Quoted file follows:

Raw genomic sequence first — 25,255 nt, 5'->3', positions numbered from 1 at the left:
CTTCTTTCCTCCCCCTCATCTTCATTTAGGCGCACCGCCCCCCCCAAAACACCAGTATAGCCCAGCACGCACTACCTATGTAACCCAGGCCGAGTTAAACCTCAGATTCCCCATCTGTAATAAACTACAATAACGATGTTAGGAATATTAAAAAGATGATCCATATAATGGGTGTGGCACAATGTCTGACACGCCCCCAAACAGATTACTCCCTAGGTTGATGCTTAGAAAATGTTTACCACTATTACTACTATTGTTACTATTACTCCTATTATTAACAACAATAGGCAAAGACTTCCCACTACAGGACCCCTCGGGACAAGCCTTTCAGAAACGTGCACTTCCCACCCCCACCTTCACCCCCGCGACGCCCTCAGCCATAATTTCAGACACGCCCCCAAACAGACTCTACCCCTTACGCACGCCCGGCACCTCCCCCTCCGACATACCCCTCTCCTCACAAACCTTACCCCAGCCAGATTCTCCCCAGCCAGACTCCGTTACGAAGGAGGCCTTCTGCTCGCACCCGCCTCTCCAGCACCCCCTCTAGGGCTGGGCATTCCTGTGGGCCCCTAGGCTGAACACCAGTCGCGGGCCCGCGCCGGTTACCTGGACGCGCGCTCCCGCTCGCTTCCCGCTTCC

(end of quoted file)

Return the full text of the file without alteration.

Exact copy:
Raw genomic sequence first — 25,255 nt, 5'->3', positions numbered from 1 at the left:
CTTCTTTCCTCCCCCTCATCTTCATTTAGGCGCACCGCCCCCCCCAAAACACCAGTATAGCCCAGCACGCACTACCTATGTAACCCAGGCCGAGTTAAACCTCAGATTCCCCATCTGTAATAAACTACAATAACGATGTTAGGAATATTAAAAAGATGATCCATATAATGGGTGTGGCACAATGTCTGACACGCCCCCAAACAGATTACTCCCTAGGTTGATGCTTAGAAAATGTTTACCACTATTACTACTATTGTTACTATTACTCCTATTATTAACAACAATAGGCAAAGACTTCCCACTACAGGACCCCTCGGGACAAGCCTTTCAGAAACGTGCACTTCCCACCCCCACCTTCACCCCCGCGACGCCCTCAGCCATAATTTCAGACACGCCCCCAAACAGACTCTACCCCTTACGCACGCCCGGCACCTCCCCCTCCGACATACCCCTCTCCTCACAAACCTTACCCCAGCCAGATTCTCCCCAGCCAGACTCCGTTACGAAGGAGGCCTTCTGCTCGCACCCGCCTCTCCAGCACCCCCTCTAGGGCTGGGCATTCCTGTGGGCCCCTAGGCTGAACACCAGTCGCGGGCCCGCGCCGGTTACCTGGACGCGCGCTCCCGCTCGCTTCCCGCTTCC